To better understand how Wakeman decided to dress as a man we must look at her upbringing. She was the oldest of seven, of which five were girls and two were boys. Her brothers were the youngest in the family. Wakeman is the oldest and it can be assumed that she had multiple responsibilities. Her family was farmers and since the boys were so young, she was asked to help her father with the farming responsibilities. Her mother also wanted her to fulfill womanly responsibilities like helping with her siblings. She did not fit into the gender form of female because she had to help her father on the farm. To better comprehend this she is perceived as a tomboy.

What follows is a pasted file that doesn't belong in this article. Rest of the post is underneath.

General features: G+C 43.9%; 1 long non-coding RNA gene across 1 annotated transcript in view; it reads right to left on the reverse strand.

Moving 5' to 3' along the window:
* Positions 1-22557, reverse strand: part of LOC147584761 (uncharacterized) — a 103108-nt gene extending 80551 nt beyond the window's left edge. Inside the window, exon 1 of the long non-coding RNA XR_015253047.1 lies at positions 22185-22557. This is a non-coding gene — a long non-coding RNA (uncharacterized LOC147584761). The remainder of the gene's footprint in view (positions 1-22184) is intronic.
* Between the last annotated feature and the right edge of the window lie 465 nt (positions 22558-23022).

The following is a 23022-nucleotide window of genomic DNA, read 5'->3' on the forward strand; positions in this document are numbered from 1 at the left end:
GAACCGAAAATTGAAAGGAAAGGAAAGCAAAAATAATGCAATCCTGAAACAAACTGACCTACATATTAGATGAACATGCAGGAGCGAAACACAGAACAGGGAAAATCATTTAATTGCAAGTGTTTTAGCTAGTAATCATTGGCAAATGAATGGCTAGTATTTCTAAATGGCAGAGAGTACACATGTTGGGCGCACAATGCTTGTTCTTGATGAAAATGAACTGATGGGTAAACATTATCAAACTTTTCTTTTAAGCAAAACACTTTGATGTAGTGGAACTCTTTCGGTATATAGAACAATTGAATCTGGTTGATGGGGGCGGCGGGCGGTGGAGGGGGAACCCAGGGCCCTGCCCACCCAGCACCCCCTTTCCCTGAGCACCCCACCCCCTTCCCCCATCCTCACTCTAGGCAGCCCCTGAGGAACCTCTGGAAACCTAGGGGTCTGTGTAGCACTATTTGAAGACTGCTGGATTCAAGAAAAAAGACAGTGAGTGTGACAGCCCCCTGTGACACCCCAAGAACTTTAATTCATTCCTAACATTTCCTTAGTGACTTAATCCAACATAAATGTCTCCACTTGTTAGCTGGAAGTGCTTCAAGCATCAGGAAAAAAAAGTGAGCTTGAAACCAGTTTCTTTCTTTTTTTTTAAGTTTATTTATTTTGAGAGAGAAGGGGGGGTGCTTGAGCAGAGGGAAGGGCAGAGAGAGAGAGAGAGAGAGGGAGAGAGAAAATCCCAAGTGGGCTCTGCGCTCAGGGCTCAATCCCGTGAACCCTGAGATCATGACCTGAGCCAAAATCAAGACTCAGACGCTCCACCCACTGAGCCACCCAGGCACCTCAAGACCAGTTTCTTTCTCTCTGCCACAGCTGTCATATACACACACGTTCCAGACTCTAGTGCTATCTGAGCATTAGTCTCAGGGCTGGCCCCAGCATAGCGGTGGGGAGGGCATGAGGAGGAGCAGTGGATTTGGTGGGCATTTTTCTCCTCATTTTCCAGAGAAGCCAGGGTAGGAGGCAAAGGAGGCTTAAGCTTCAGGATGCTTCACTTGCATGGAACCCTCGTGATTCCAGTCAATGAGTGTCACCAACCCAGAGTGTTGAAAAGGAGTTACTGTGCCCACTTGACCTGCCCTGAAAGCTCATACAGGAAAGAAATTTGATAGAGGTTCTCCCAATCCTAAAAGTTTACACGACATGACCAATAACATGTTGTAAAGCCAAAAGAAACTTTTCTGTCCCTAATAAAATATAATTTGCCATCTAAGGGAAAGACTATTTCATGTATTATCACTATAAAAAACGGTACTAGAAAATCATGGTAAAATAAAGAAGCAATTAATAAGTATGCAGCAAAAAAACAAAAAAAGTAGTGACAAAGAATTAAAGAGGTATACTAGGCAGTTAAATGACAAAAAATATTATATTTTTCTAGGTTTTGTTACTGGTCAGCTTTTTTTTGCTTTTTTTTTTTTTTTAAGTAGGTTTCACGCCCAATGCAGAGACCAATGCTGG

She did not fit the social norm of a woman for that time. She was strong and willing to do manual labor. This seemed to be a strain on the family dynamic. The strain on the family can be shown...
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... a man. In her letters home and her descriptions of work experience it is clear that her male counterparts were not concerned with her sex. Through Wakeman’s ability not to be exposed she in turn was successful in her performance as passing as a man. She was successful in gaining male supporters that did not feel the need to expose her sex, such as her cousins and friends from her home in New York that were soldiers. Wakeman’s look as well as her work ethic made her an effective representation of a man.
It was not only her ability to perform the tasks of a man that made her successful in her portrayal of a man, but it was also the era that she was in. It made it much easier for her to hide her female identity simply by her appearance. It would not be as easy to do in our generation, as appearance does not identify your sex as easily as it did during the civil war.
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